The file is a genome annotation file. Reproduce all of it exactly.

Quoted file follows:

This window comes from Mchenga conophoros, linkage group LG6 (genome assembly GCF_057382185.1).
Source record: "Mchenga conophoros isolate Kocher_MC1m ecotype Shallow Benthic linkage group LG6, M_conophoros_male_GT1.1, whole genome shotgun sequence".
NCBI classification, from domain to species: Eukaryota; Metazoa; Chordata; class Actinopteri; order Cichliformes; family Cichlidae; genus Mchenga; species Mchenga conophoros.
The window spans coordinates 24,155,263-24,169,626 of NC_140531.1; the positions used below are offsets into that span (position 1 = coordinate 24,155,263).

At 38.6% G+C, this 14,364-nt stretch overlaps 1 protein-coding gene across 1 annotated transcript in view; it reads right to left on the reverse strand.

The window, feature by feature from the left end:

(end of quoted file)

This window comes from Mchenga conophoros, linkage group LG6 (genome assembly GCF_057382185.1).
Source record: "Mchenga conophoros isolate Kocher_MC1m ecotype Shallow Benthic linkage group LG6, M_conophoros_male_GT1.1, whole genome shotgun sequence".
NCBI classification, from domain to species: Eukaryota; Metazoa; Chordata; class Actinopteri; order Cichliformes; family Cichlidae; genus Mchenga; species Mchenga conophoros.
The window spans coordinates 24,155,263-24,169,626 of NC_140531.1; the positions used below are offsets into that span (position 1 = coordinate 24,155,263).

At 38.6% G+C, this 14,364-nt stretch overlaps 1 protein-coding gene across 1 annotated transcript in view; it reads right to left on the reverse strand.

The window, feature by feature from the left end: